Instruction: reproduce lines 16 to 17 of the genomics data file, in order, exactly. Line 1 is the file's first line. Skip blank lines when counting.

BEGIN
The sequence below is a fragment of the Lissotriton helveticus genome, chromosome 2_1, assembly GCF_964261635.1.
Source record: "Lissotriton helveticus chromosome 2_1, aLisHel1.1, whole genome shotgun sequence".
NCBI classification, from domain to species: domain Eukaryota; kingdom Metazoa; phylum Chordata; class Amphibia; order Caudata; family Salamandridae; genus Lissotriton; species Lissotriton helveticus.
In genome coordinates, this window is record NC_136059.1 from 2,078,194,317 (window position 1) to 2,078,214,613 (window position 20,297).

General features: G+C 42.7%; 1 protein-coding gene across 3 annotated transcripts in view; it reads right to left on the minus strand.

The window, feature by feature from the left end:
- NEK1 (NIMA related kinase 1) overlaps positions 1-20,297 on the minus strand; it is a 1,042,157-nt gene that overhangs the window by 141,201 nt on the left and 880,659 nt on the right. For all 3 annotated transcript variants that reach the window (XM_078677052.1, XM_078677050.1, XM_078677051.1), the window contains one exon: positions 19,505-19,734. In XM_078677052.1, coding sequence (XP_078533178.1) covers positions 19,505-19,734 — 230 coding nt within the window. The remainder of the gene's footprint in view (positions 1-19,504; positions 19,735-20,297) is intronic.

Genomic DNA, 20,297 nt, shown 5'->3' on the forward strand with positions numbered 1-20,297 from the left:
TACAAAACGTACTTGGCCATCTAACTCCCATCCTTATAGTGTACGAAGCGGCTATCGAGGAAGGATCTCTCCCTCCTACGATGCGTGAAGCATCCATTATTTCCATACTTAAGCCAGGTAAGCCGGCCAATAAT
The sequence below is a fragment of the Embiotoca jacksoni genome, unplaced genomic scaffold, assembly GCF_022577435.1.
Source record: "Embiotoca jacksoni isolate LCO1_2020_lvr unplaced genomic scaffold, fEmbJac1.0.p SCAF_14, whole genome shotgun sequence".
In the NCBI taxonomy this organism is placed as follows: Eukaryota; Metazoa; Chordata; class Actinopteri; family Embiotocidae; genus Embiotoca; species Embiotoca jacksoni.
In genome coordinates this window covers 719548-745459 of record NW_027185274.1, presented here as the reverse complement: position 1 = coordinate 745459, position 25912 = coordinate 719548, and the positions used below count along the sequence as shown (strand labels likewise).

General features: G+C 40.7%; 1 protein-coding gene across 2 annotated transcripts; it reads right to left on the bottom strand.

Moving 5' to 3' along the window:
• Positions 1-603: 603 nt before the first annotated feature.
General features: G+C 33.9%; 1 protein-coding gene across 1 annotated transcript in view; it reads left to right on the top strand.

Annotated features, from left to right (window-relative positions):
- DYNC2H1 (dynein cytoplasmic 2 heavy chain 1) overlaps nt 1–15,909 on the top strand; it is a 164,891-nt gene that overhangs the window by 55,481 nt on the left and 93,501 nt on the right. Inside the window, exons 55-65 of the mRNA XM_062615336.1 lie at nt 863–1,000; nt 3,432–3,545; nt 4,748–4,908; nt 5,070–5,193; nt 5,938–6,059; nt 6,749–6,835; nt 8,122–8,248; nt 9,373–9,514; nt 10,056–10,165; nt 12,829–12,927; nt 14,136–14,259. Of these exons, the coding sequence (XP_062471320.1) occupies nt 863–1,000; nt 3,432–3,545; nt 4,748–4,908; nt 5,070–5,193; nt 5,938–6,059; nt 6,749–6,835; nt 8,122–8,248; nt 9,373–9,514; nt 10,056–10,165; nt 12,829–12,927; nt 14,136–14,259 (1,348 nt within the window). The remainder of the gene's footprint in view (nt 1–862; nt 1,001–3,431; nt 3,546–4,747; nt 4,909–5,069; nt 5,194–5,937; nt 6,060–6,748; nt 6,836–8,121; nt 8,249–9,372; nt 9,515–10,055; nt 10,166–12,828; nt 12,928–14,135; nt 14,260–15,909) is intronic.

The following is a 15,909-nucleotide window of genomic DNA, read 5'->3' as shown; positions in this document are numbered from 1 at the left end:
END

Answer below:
• Positions 1-603: 603 nt before the first annotated feature.
General features: G+C 33.9%; 1 protein-coding gene across 1 annotated transcript in view; it reads left to right on the top strand.